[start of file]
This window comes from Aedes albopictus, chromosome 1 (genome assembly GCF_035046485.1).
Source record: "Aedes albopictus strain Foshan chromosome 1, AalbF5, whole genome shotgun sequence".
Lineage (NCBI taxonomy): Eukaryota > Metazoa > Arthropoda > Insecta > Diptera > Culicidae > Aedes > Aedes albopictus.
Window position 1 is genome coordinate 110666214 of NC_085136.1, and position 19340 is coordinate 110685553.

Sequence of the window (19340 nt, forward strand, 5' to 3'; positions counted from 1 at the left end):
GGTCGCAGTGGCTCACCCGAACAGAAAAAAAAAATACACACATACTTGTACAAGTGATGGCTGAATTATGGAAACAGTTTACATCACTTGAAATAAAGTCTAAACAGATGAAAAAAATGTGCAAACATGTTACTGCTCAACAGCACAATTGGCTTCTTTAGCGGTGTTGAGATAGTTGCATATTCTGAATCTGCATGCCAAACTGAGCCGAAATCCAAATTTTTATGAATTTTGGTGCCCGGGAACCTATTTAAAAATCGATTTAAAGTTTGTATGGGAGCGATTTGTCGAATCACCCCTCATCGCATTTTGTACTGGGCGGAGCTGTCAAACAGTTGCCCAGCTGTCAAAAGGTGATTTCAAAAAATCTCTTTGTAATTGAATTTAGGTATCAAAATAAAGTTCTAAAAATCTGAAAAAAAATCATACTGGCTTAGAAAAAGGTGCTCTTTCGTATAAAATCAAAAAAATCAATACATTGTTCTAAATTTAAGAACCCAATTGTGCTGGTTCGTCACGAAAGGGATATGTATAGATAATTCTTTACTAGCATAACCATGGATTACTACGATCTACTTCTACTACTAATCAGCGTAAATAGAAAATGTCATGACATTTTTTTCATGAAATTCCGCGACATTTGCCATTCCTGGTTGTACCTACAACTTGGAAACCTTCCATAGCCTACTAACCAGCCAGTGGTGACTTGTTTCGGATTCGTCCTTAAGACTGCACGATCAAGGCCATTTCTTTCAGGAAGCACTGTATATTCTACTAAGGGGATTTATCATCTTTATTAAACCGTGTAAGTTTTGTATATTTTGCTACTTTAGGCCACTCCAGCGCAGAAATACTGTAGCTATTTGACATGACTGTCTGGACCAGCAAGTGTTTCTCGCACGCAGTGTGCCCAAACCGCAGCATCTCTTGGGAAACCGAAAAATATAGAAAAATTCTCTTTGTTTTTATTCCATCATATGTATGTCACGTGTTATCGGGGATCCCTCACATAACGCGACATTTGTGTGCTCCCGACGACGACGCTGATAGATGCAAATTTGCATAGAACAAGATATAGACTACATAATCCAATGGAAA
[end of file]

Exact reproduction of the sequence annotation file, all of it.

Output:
This window comes from Aedes albopictus, chromosome 1 (genome assembly GCF_035046485.1).
Source record: "Aedes albopictus strain Foshan chromosome 1, AalbF5, whole genome shotgun sequence".
Lineage (NCBI taxonomy): Eukaryota > Metazoa > Arthropoda > Insecta > Diptera > Culicidae > Aedes > Aedes albopictus.
Window position 1 is genome coordinate 110666214 of NC_085136.1, and position 19340 is coordinate 110685553.

Sequence of the window (19340 nt, forward strand, 5' to 3'; positions counted from 1 at the left end):
GGTCGCAGTGGCTCACCCGAACAGAAAAAAAAAATACACACATACTTGTACAAGTGATGGCTGAATTATGGAAACAGTTTACATCACTTGAAATAAAGTCTAAACAGATGAAAAAAATGTGCAAACATGTTACTGCTCAACAGCACAATTGGCTTCTTTAGCGGTGTTGAGATAGTTGCATATTCTGAATCTGCATGCCAAACTGAGCCGAAATCCAAATTTTTATGAATTTTGGTGCCCGGGAACCTATTTAAAAATCGATTTAAAGTTTGTATGGGAGCGATTTGTCGAATCACCCCTCATCGCATTTTGTACTGGGCGGAGCTGTCAAACAGTTGCCCAGCTGTCAAAAGGTGATTTCAAAAAATCTCTTTGTAATTGAATTTAGGTATCAAAATAAAGTTCTAAAAATCTGAAAAAAAATCATACTGGCTTAGAAAAAGGTGCTCTTTCGTATAAAATCAAAAAAATCAATACATTGTTCTAAATTTAAGAACCCAATTGTGCTGGTTCGTCACGAAAGGGATATGTATAGATAATTCTTTACTAGCATAACCATGGATTACTACGATCTACTTCTACTACTAATCAGCGTAAATAGAAAATGTCATGACATTTTTTTCATGAAATTCCGCGACATTTGCCATTCCTGGTTGTACCTACAACTTGGAAACCTTCCATAGCCTACTAACCAGCCAGTGGTGACTTGTTTCGGATTCGTCCTTAAGACTGCACGATCAAGGCCATTTCTTTCAGGAAGCACTGTATATTCTACTAAGGGGATTTATCATCTTTATTAAACCGTGTAAGTTTTGTATATTTTGCTACTTTAGGCCACTCCAGCGCAGAAATACTGTAGCTATTTGACATGACTGTCTGGACCAGCAAGTGTTTCTCGCACGCAGTGTGCCCAAACCGCAGCATCTCTTGGGAAACCGAAAAATATAGAAAAATTCTCTTTGTTTTTATTCCATCATATGTATGTCACGTGTTATCGGGGATCCCTCACATAACGCGACATTTGTGTGCTCCCGACGACGACGCTGATAGATGCAAATTTGCATAGAACAAGATATAGACTACATAATCCAATGGAAA